By Lynn Lucas
For the Tribune
The Fayette County Relay for Life is set for Friday, June 14, at the Oak Hill High School football field. The kick-off party was held last month at the Oak Hill Holiday Lodge.
The welcome was provided by Melissa Menei and Doreen Workman, co-chairs for this year’s event. Beth Cummings, community manager for the American Cancer Society, announced the mission policy and showed a very touching video.
Relay for Life, which many call a life changing event, was started in 1985 by Dr. Gordan Klatt when he walked for 24 consecutive hours to bring awareness of the disease. Today, the event brings together more than 4 million people in 20 countries, walking, honoring, working together for a common goal, to celebrate more birthdays and to ultimately erase cancer. Together participants celebrate those who have fought the horrific disease and won, to support those battling now and to remember those whose lives were taken too soon.
If you have never been to a Relay for Life event, you are encouraged to attend. This is a family event and something that could be made a tradition.
In Fayette County, the annual Relay is held at the Oak Hill High School football field. The all-night event has teams setting up tents where they can rest in between laps around the field. Each team has at least one member on the track at all times.
Why all night? Cancer never sleeps, so why should we? The event begins with a survivor walk during which survivors are encouraged to walk around the track to the roar of a cheering crowd. During the next lap, their caregivers walk beside them to show their support, the compassion, and their love.
Then the walking begins! The survivors are then treated to a sit down meal. There are lots of games for the children. Past years have featured a dunking booth, splash in the face, face painting, inflatables, jail ‘n’ bail, Road to Recovery race and the Ms. Relay, when men dress as women.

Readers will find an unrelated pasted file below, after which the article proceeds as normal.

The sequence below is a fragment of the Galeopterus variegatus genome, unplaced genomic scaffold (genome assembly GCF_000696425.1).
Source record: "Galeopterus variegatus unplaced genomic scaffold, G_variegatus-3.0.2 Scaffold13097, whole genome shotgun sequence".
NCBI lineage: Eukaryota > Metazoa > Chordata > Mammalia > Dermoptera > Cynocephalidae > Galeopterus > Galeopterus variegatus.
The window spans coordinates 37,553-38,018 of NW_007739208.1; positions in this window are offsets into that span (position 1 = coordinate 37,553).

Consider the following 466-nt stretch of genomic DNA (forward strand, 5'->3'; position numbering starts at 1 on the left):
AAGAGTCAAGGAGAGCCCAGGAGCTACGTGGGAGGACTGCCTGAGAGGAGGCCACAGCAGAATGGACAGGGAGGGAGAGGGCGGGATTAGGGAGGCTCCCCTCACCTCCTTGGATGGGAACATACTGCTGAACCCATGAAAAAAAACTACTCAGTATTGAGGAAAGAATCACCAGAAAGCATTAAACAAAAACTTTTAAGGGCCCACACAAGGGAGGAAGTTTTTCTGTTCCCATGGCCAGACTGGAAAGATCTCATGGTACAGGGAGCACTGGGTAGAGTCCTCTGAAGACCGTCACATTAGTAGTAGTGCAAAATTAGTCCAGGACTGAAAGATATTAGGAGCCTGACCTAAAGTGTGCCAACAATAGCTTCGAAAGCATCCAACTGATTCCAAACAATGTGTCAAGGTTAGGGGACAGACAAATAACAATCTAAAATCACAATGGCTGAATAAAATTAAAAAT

Music is provided throughout the event. Past performers have been the singing deputy, Rob Legg, and local rising star Colton Pack. More details will be forthcoming on this year’s entertainers. Wal-mart provides a concession stand with hot dogs and homemade chili and slaw, nachos, pizza, and other vendors also offer wares.
At dusk participants gather around the track where luminarias are placed, each with a name recognizing those who have fought cancer. Silence is held while each name is read over the speaker.
In the stands lighted bags are placed in the shape of the word “hope.” As the luminaria ceremony concludes and as the walkers make their way around the track guided only by the light of the bags, the sign touchingly changes to “cure.”
You may ask, “Does the money raised really help?” Yes, just look at some statistics for 2012 in West Virginia. A total of 3,974 patients and caregivers were provided with 7.143 services of support in their fight against cancer, 269 women received a Reach to Recovery visit, 55 individuals received a total of 1,436 rides to treatment via Road to Recovery, 690 received transportation support, 338 women attended a Look Good Feel Better session and the list goes on and on. The state has nine cancer resource centers.
The money that RFL brings in ensures that ACS can continue to save lives and to help create a world where people will be able to celebrate more birthdays by helping them stay well and get well, by finding cures and fighting back.
Once again, please join us at OHHS football field on June 14 beginning at 6 p.m.
If you would like to join or start a team, please come to the next meeting at Oak Hill Holiday Lodge on Feb.19.